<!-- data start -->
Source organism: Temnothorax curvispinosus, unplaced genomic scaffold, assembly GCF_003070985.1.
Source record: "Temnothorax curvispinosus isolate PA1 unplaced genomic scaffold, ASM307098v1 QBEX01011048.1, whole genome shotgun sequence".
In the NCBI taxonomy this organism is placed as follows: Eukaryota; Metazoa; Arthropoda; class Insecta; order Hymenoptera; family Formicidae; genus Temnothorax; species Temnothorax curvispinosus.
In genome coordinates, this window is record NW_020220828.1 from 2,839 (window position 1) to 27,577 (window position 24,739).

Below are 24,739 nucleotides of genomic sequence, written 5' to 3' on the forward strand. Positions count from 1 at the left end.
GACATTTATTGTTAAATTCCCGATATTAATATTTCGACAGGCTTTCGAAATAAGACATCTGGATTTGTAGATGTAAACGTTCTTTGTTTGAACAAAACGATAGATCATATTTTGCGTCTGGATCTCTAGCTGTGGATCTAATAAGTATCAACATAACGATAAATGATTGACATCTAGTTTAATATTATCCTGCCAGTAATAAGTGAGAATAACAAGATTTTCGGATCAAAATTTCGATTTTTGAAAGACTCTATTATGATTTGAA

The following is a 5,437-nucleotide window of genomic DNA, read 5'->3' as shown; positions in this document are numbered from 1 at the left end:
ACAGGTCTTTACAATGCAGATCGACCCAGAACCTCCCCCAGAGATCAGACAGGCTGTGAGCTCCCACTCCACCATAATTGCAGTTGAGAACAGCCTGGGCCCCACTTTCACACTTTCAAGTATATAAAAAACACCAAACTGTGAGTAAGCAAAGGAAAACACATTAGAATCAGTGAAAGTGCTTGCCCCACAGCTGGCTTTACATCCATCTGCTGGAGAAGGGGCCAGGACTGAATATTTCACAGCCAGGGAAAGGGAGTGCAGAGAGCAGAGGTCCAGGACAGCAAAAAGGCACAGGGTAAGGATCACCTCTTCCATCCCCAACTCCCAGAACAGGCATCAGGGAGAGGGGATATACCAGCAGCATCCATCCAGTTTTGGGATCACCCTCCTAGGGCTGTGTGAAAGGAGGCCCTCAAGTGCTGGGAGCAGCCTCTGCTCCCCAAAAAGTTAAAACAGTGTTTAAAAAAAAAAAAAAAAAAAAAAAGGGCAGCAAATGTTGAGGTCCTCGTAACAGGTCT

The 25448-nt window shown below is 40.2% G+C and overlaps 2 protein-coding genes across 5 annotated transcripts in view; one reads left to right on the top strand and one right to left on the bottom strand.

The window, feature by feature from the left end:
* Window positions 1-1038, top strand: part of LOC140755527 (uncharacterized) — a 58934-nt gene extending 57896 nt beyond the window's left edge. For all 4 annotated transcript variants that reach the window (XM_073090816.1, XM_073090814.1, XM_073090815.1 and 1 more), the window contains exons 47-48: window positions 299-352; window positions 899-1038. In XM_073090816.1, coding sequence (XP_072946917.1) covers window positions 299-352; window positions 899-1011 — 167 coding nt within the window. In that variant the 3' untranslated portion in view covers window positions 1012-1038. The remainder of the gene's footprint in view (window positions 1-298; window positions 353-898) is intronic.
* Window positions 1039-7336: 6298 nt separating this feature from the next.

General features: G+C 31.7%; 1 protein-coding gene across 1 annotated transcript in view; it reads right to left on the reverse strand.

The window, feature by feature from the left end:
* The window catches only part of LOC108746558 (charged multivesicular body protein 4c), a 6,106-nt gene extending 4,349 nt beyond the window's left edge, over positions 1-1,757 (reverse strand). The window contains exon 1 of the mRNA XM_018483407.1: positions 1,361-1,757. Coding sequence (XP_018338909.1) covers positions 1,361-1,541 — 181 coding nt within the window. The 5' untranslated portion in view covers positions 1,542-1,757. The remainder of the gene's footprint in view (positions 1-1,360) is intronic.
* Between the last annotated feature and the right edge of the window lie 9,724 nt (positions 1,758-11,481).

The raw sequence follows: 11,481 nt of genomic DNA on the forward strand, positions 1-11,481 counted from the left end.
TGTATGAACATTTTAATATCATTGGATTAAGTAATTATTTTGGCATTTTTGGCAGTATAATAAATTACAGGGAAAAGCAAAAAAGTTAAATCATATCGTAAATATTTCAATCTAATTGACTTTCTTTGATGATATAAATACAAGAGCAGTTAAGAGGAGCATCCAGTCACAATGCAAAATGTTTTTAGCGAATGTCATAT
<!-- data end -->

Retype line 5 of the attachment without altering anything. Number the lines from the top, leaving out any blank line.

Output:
Below are 24,739 nucleotides of genomic sequence, written 5' to 3' on the forward strand. Positions count from 1 at the left end.